# Proving Divisibility

• Aug 30th 2012, 12:09 PM
brucewayne
Proving Divisibility
The polynomial f(X) has integer coefficients and an integer root. Prove that, for every non negative integer n, the product f(0)f(1)...f(n) is divisible by (n+1)! .
• Aug 31st 2012, 10:51 AM
Vlasev
Re: Proving Divisibility
This seems like an interesting question. What have you tried so far?
• Aug 31st 2012, 07:18 PM
Bingk
Re: Proving Divisibility
Just some ideas ...

The integer root is very important. You can represent a polynomial as $\displaystyle f(x) = \sum_{i=0}^n a_i x^i$ where the $\displaystyle a_i$ are integers (as stated in the problem). How would you represent the polynomial if you knew one of its roots, say $\displaystyle r$?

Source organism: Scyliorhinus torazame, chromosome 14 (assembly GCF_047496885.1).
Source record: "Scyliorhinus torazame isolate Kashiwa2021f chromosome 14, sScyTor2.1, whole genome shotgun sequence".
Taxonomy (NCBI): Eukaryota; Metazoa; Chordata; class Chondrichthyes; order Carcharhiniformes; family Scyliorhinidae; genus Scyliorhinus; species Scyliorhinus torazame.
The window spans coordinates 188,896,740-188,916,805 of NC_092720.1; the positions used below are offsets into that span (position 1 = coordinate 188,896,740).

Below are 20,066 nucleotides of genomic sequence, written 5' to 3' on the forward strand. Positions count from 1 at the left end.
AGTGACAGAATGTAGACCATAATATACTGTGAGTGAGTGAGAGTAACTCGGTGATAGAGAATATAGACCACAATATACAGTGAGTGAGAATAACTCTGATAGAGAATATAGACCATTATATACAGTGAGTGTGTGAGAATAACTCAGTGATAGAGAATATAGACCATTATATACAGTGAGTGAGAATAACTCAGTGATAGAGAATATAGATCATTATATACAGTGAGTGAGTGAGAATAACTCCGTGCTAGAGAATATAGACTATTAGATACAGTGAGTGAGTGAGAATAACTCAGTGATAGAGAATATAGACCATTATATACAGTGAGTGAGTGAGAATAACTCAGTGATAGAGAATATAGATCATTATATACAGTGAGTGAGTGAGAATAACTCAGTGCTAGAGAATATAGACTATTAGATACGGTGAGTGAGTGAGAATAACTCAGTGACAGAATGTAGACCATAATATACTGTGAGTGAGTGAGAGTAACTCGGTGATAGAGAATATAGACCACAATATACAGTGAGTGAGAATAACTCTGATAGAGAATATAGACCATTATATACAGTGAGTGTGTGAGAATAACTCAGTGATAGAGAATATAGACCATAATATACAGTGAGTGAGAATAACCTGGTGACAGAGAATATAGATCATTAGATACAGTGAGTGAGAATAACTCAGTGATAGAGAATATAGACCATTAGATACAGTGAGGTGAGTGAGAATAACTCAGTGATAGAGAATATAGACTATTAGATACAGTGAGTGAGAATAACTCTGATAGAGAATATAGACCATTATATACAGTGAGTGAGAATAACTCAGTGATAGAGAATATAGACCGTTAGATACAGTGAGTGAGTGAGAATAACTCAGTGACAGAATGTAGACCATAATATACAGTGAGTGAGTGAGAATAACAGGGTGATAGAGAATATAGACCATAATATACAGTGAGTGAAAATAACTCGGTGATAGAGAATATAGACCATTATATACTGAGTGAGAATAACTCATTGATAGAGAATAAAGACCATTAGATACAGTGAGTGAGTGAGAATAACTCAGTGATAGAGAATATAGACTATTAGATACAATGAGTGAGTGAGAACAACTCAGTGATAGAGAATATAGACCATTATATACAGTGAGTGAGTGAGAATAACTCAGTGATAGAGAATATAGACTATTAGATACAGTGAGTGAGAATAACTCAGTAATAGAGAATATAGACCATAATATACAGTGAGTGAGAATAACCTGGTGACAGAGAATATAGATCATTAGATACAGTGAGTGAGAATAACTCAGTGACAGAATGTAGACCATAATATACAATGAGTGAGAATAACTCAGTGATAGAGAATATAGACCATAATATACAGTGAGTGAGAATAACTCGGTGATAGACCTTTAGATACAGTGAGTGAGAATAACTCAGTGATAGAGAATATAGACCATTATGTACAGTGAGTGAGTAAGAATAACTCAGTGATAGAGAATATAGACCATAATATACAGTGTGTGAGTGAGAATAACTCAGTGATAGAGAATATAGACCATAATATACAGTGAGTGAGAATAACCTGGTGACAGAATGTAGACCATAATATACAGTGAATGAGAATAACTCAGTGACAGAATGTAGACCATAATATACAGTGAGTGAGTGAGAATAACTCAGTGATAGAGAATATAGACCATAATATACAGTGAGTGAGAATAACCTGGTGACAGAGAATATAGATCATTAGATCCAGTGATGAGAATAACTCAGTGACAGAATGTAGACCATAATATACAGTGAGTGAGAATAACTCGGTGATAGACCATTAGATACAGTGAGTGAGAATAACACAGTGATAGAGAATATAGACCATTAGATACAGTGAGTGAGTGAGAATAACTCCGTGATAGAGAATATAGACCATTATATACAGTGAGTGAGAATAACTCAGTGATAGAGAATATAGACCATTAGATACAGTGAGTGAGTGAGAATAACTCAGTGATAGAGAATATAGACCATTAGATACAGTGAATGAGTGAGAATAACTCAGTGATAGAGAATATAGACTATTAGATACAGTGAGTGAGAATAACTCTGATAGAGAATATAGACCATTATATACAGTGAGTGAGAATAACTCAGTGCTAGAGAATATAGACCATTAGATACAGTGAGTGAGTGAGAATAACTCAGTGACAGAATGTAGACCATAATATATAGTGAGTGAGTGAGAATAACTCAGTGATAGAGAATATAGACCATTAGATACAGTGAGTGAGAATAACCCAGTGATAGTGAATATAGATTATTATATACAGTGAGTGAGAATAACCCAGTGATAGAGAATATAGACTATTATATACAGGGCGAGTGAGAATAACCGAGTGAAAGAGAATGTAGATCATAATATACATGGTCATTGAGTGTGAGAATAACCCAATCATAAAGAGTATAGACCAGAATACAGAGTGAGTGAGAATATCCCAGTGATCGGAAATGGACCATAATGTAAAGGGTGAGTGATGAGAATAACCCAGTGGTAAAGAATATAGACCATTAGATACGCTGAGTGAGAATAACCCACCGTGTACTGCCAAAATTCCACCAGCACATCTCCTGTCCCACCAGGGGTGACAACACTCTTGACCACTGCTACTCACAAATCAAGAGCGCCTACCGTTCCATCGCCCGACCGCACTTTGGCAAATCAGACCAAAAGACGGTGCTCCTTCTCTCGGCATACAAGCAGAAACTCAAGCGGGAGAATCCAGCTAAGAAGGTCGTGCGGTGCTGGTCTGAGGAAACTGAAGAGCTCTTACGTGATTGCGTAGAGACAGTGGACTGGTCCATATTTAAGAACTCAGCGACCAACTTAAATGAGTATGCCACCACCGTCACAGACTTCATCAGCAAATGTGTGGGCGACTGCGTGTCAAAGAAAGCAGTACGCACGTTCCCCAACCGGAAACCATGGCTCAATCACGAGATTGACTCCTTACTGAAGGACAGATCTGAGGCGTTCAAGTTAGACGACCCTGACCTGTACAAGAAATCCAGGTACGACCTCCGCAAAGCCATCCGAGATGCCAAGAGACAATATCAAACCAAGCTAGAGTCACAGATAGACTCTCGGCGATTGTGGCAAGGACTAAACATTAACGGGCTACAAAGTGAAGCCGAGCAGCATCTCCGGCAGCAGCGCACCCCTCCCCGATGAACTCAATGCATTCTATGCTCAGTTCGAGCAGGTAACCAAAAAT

What would happen to the product $\displaystyle f(0)f(1) ... f(n)$ if $\displaystyle r \geq 0$ (i.e. $\displaystyle r$ is also nonnegative) and $\displaystyle n \geq r$? what about if $\displaystyle r \geq 0$ and $\displaystyle n < r$? Remember, $\displaystyle r$ is an integer root of the polynomial, and $\displaystyle n$ is nonnegative.
What about similar situations for when $\displaystyle r < 0$ (i.e. what are the possible cases if $\displaystyle r$ is negative?

• Sep 7th 2012, 11:37 AM
brucewayne
Re: Proving Divisibility
I was thinking along the lines of proving by induction, but I'm not really sure.